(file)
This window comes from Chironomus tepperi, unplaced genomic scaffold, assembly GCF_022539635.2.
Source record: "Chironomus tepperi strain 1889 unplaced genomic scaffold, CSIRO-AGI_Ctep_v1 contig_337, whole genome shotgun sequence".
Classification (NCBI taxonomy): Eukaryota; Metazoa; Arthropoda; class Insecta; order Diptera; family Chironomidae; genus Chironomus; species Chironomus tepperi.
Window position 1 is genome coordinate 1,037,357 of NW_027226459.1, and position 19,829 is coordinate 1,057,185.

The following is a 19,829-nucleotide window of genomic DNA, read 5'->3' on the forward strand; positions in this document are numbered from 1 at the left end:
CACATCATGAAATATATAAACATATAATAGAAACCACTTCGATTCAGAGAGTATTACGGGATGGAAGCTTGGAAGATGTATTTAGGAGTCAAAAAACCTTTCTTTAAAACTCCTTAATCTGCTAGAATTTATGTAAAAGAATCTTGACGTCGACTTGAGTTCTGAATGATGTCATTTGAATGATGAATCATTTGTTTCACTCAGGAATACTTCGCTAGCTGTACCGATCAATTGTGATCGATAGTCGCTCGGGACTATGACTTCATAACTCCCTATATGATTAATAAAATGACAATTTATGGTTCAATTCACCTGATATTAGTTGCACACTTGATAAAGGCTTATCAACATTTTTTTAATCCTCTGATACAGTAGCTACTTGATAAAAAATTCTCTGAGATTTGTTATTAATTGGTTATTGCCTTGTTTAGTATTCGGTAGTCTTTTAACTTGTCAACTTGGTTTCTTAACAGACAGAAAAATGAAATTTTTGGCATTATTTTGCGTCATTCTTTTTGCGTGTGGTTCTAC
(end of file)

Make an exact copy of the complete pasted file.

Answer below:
This window comes from Chironomus tepperi, unplaced genomic scaffold, assembly GCF_022539635.2.
Source record: "Chironomus tepperi strain 1889 unplaced genomic scaffold, CSIRO-AGI_Ctep_v1 contig_337, whole genome shotgun sequence".
Classification (NCBI taxonomy): Eukaryota; Metazoa; Arthropoda; class Insecta; order Diptera; family Chironomidae; genus Chironomus; species Chironomus tepperi.
Window position 1 is genome coordinate 1,037,357 of NW_027226459.1, and position 19,829 is coordinate 1,057,185.

The following is a 19,829-nucleotide window of genomic DNA, read 5'->3' on the forward strand; positions in this document are numbered from 1 at the left end:
CACATCATGAAATATATAAACATATAATAGAAACCACTTCGATTCAGAGAGTATTACGGGATGGAAGCTTGGAAGATGTATTTAGGAGTCAAAAAACCTTTCTTTAAAACTCCTTAATCTGCTAGAATTTATGTAAAAGAATCTTGACGTCGACTTGAGTTCTGAATGATGTCATTTGAATGATGAATCATTTGTTTCACTCAGGAATACTTCGCTAGCTGTACCGATCAATTGTGATCGATAGTCGCTCGGGACTATGACTTCATAACTCCCTATATGATTAATAAAATGACAATTTATGGTTCAATTCACCTGATATTAGTTGCACACTTGATAAAGGCTTATCAACATTTTTTTAATCCTCTGATACAGTAGCTACTTGATAAAAAATTCTCTGAGATTTGTTATTAATTGGTTATTGCCTTGTTTAGTATTCGGTAGTCTTTTAACTTGTCAACTTGGTTTCTTAACAGACAGAAAAATGAAATTTTTGGCATTATTTTGCGTCATTCTTTTTGCGTGTGGTTCTAC